California’s Mediterranean Climate means that most of its precipitation — rain and snow — falls during a few short months of winter and spring, from October to May. The rest of the year is dry. Much of that water — with the most flowing in wet years like 2017 —  just dumps into the Pacific Ocean to be lost forever.

While California’s population is now at 39 million, its dams and other water storage systems were built 40-60 years ago to serve less than 25 million people. The introduction of a new water user began in the late 1980s and grew in less than 25 years to consume over half of all the developed water we capture and store in California.

While our cities, businesses and people use 10 percent of all developed water used, and 40 percent is used for food production, the new water user created through state and federal environmental regulations and by court decisions now accounts for 50 percent.

When water supplies are insufficient and we experience drought, underground water reservoirs are drawn down, causing land subsidence and increasing the cost and depth of water supply wells. Wet years allow those aquifers to refill, so providing surface water deliveries to avoid more pumping is essential to good management of the state’s underground water resources.

Water conservation by Californians also helps extend our existing water supply, but it cannot make up for strategic shortfalls due to insufficient storage infrastructure. The total water consumers save — even when it’s 25 percent or more of their use — makes up a very tiny portion of the total water used throughout the state. The conserved amount is also dwarfed by all the water that California does not capture and store, water that flows unchecked to the sea at all times of the year, but especially during our wet season. In all, during the peak drought years of 2015–2017, conservation measures extended the water supply about five percent compared to the amount of fresh drinking water the state allowed to flow into the ocean.

California must do a better job of managing its water for people, business, industry, farmers and the environment. A 20th Century water supply system cannot meet our 21st Century needs.


Posted in Politics, Water

Policy Caused Drought

Great article from the California Water Alliance.

An excerpt.

“After a two-month delay and with a snowpack that is 200 percent above normal, in at time of brimming-full reservoirs, statewide flooding not seen since the 1890’s and with receding memories of six years of drought, the U.S. Bureau of Reclamation (USBR) has set its initial water allocation for Central Valley rural communities and farmers at 65 percent and California’s largest cities at 90 percent,” Bettencourt said.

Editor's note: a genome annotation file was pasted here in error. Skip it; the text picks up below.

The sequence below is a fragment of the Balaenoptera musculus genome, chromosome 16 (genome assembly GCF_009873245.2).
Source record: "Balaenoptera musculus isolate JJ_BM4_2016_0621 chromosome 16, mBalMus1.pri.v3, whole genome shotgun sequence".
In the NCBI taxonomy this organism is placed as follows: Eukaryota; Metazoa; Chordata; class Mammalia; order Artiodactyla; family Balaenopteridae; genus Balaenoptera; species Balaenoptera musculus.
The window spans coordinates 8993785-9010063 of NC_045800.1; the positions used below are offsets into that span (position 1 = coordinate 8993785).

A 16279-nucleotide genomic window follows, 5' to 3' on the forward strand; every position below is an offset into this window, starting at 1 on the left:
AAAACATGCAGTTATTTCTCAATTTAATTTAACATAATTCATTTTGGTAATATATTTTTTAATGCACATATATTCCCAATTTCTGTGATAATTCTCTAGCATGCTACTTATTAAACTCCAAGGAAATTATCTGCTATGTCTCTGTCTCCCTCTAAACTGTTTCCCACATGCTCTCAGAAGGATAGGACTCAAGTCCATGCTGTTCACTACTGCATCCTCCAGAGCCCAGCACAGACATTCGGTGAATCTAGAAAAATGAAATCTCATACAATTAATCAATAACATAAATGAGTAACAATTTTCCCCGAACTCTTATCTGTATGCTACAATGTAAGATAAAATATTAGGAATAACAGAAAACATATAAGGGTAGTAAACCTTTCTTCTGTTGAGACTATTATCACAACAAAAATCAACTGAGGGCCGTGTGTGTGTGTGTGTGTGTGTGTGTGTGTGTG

“USBR’s allocations for the past three years were Zero, Zero, 5 and now 65 percent.” Bettencourt continued. “This is at a time when the federal Central Valley Project (CVP) literally  has no more room to store water and is managing the system for flood prevention.”

“USBR’s decision and actions prove that excessive regulations and flawed management philosophies are causing California’s water shortages — both in times of drought and in years when rain is plentiful — not hydrographic conditions of the state,” she said.

“USBR has confused its role with that of a policy maker rather than perform its true function as manager and operator of the nation’s largest man-made water delivery system in a predictable, safe and reliable manner. ”

“Whether in drought or flood, regulators dictate whether there will be a water shortage in California,” Bettencourt continued.

“The state’s water system is out of date, undersized and overburdened with regulatory requirements. Federal and state regulations — despite their intent —  have failed to protect our environment, wildlife, waterfowl and fish, water quality, nor have they secured reliability of our water supply. Rather, the regulators have precipitated further declines in endangered species and devastated groundwater aquifers statewide by depriving them of the surface water necessary for their habitats and recharge.”

Bettencourt described the impacts farmers expect as a result of another year of low surface water deliveries:

“The Bureau of Reclamation’s setting of another low surface-water delivery allocation will aggregate groundwater overdraft and cause more land subsidence in aquifers of the state, precipitating a continuing environmental catastrophe.”

“This isn’t about ‘wanting more water,’” she continued. “It’s about doing what’s right and scientifically proven. Apparently no amount of rain will make a difference in California. Our state is destined to wither in a perpetual state of drought — natural and regulatory.”

Posted in Environmentalism, Government, Politics, Water